The ram should be sheared when used in late summer or fall. Do not allow the ram to become run down at breeding time through insufficient feed or overuse. On the other hand, he should never become too fat, either. Offer a mineral formulated for sheep as a free choice.
It is much more productive and economical to prevent diseases than to treat sick animals. Maintaining a healthy flock and reducing the incidence of disease should be a high priority for every sheep producer. A successful health management program involves close cooperation between the owner and veterinarian. It includes superior nutrition, timely year-round management practices, and appropriate health practices. Your local veterinarian can help you design an immunization program for your area.
Many contagious and infectious diseases can be prevented by proper immunizations. Timing is important, and most immunizations require a booster 2 to 4 weeks after the first injection. CD&T (overeating and tetanus) vaccine is highly recommended for pregnant ewes 30 days prior to lambing and with the aforementioned booster protocol.
If the flock has experienced abortion problems attributed to chlamydia, vibrio, or lepto, vaccinate the ewes for these diseases 30 days before breeding. These vaccinations may be given to ewe lambs twice before breeding. Give the ewes annual boosters for enterotoxemia, blackleg, and tetanus 1 month before the lambing season so that colostral antibodies will be elevated by lambing time.
Check with your local veterinarian for possible selenium deficiency in the soil in your area. A combined deficiency of selenium and vitamin E results in white muscle disease. Injecting the lambs subcutaneously (under the skin) with selenium-vitamin E at birth and again at 30 days of age is a common practice to lower the chance of the lambs developing this disease. Ewes may be injected with vitamin E and selenium 3 to 6 weeks prior to lambing. Other immunizations may be recommended by your local veterinarian.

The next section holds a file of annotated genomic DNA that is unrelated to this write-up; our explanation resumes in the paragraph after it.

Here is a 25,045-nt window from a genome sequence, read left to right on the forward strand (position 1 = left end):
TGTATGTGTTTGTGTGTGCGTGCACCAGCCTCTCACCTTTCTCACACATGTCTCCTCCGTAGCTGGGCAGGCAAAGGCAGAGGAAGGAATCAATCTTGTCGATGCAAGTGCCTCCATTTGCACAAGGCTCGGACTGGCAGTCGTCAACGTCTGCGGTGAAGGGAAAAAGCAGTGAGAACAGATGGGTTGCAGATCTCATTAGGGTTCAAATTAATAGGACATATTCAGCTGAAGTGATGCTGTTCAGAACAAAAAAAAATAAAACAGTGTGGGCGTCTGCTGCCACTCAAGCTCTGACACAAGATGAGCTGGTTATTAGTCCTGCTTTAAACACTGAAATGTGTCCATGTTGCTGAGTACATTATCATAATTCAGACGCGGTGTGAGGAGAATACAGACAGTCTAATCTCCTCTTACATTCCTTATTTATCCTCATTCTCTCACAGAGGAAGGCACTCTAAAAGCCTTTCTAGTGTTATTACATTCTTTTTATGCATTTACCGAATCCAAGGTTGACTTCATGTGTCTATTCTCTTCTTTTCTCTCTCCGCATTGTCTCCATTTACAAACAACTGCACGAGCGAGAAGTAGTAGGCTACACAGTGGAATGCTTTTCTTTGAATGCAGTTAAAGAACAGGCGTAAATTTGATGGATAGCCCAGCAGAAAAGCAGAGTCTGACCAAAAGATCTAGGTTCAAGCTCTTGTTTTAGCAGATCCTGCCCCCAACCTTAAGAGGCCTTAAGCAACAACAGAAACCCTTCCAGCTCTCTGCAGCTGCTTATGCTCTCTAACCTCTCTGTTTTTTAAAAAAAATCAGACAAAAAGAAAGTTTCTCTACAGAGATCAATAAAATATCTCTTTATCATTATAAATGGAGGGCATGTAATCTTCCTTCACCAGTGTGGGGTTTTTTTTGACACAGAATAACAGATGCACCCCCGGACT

Parasitism is a continuing problem in a flock. A heavy burden of parasites can severely affect growth, health, and productivity, particularly in lambs.
Good management is the best treatment for the control of parasitism and cannot be accomplished simply with the indiscriminate use of drugs. Many control efforts must be used to help break the life cycles of both external and internal parasites. Proper management of pastures, feed, and water, and a good working relationship with your veterinarian can effectively reduce parasite problems.
Following are recommended management practices for dealing with parasites:
- Isolate newly acquired animals so they will not contaminate those already on your management program. This step is especially important for preventing the spread of external parasites.
- Prevent overstocking for long periods of time. Overstocking increases the internal parasite contamination rate and ingestion of infective larvae.
- Put animals on clean pastures after treatment, if possible. Do not return them to the same pasture for a minimum of 30 to 60 days.
- Use clean, rested pastures for lambs after weaning. Lambs and older sheep are more susceptible to internal parasites than young adults.
- Do not feed supplements and roughage by spreading them on the ground. Use feed bunks or a clean area for feeding if bunks are not available. If ground feeding is necessary, use clean sod and rotate frequently.
- Proper nutrition is essential to control internal parasites. Thin animals are more susceptible to parasitism than sheep in good condition.
- Use dry-lot feeding, if available, to help break cycles and prevent contamination of weaned lambs. Be aware that prolonged close confinement can be detrimental as well.
- Plan treatments to control external and internal parasites with your local veterinarian ahead of time.
Internal parasites are a serious problem with sheep. Controlling them is a neverending battle. It is difficult, if not impossible, to completely eliminate internal parasites from the environment. But you can effectively control their number by managing the environment. A successful program of parasite control can increase the animal’s productivity, improve feed efficiency, and lengthen life span.
The sheep producer must develop a program that will meet the needs of his or her particular flock. The most effective way to control parasites is to interrupt their life cycle and thereby prevent larvae from entering and infecting the sheep. Another important strategy is to ensure that loose minerals are accessible at all times.
Careful observation of the flock is necessary to determine when treatment is needed. Monitor the parasite load, including tapeworms, by fecal exam,
and deworm using the appropriate compound. Internal parasites can build up a resistance to certain anthelminthics. Your veterinarian can best advise you on which drugs to use and when to administer them. A recommended practice is to change anthelminthics only when it appears the parasites are beginning to build up a tolerance to the current ones. This will keep the parasites from building up a resistance. Veterinarians can also help you with obtaining periodic fecal samples, 7 to 10 days after worming, to assess the effectiveness of the program.
Find a local Extension office that offers workshops on parasitology, how to conduct fecal-egg assessments, and FAMACHA. Knowledge on these three aspects will help you more effectively manage internal parasitism and result in efficient use of chemical treatments.